Most recently, Norris was a host on NPR's All Things Considered, where she informed, engaged and enlightened listeners with thoughtful interviews and in-depth reporting. An award-winning journalist, Norris has interviewed world leaders, Nobel laureates, Oscar winners, American presidents, military leaders, influential newsmakers and even astronauts traveling in outer space. She is known for her approachable interviewing style that is both relaxed and rigorous.
From a two-part roundtable discussion with a group of parents about the challenges they faced with childcare to a series looking into what it means to be all-American in this country's increasing multiculturalism, Norris reports on the issues that affect people, from working parents to career politicians, in small communities and large cities all across the country. Norris teamed up with NPR Morning Edition Host Steve Inskeep for a series of conversations with voters in York, PA, about race and its role in the 2008 presidential election.
In addition to this deep reporting, Norris regularly interviews newsmakers, from politicians to prominent individuals such as Representatives James Clyburn (D-SC), Paul Ryan (R-WI) and First Lady Michelle Obama.
Before joining NPR in 2002, Norris spent almost ten years as a reporter for ABC News in the Washington Bureau. She has also worked as a staff writer for The Washington Post, Chicago Tribune and the Los Angeles Times.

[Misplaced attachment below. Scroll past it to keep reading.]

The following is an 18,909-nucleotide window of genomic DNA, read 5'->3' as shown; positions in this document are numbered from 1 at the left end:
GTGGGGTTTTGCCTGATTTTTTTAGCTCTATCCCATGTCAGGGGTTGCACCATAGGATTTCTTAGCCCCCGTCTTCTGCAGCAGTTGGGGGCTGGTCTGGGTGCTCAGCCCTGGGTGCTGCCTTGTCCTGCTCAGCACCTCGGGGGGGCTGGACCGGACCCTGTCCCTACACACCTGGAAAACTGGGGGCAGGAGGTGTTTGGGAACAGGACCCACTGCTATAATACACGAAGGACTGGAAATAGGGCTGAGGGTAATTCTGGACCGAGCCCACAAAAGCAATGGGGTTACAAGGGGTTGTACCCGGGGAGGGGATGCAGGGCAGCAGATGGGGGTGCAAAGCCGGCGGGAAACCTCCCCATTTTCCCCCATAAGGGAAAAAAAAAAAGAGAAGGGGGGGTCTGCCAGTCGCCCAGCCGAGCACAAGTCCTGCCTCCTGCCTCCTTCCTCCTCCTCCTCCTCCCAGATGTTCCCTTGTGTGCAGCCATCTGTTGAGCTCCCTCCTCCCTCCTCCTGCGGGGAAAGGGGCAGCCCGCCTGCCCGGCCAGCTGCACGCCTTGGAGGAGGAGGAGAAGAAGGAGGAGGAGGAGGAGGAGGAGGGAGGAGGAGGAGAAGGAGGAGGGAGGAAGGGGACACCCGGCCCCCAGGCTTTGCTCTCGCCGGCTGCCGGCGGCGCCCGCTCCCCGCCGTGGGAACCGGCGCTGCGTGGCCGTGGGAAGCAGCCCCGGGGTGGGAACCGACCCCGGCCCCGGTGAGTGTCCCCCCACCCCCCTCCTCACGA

Norris has received numerous awards for her work. In 2009, she was named "Journalist of the Year" by the National Association of Black Journalists. The NABJ recognized Norris for her body of work, in addition to her coverage of the 2008 presidential campaign — when she co-hosted NPR's Democratic presidential candidates debate, covered both conventions, anchored multi-hour election and inauguration live broadcasts and moderated a series of candid conversations with voters on the intersection of race and politics. That series earned Norris and Morning Edition Host Steve Inskeep an Alfred I. duPont -Columbia University Award for excellence in broadcasting.
Norris was honored with NABJ's 2006 Salute to Excellence Award, for her coverage of Hurricane Katrina; the University of Minnesota's Outstanding Achievement Award; and the 1990 Livingston Award for a series about a six-year-old who lived in a crack house. That series was reprinted in the book, Ourselves Among Others, along with essays by Vaclav Havel, Nelson Mandela, Annie Dillard and Gabriel Garcia Marquez.
In 2009, Norris was named one of Essence magazine's 25 Most Influential Black Americans and elected to Ebony magazine's Power 150 List. She was honored with Ebony's 8th Outstanding Women in Marketing & Communications Award in 2007.
Norris earned both an Emmy Award and Peabody Award for her contribution to ABC News' coverage of 9/11. She is on the judging committee for both the John Chancellor Award for Excellence in Journalism, and the Livingston Awards. Norris is a frequent guest on NBC's Meet the Press and The Chris Matthews Show.
In 2010, Norris' book The Grace of Silence: A Memoir was published. In the book she turns her formidable interviewing and investigative skills on her own background to unearth long hidden family secrets that raise questions about her racial legacy and shed new light on America's complicated racial history.
She attended the University of Wisconsin, where she majored in electrical engineering and graduated from the University of Minnesota in Minneapolis, where she studied journalism.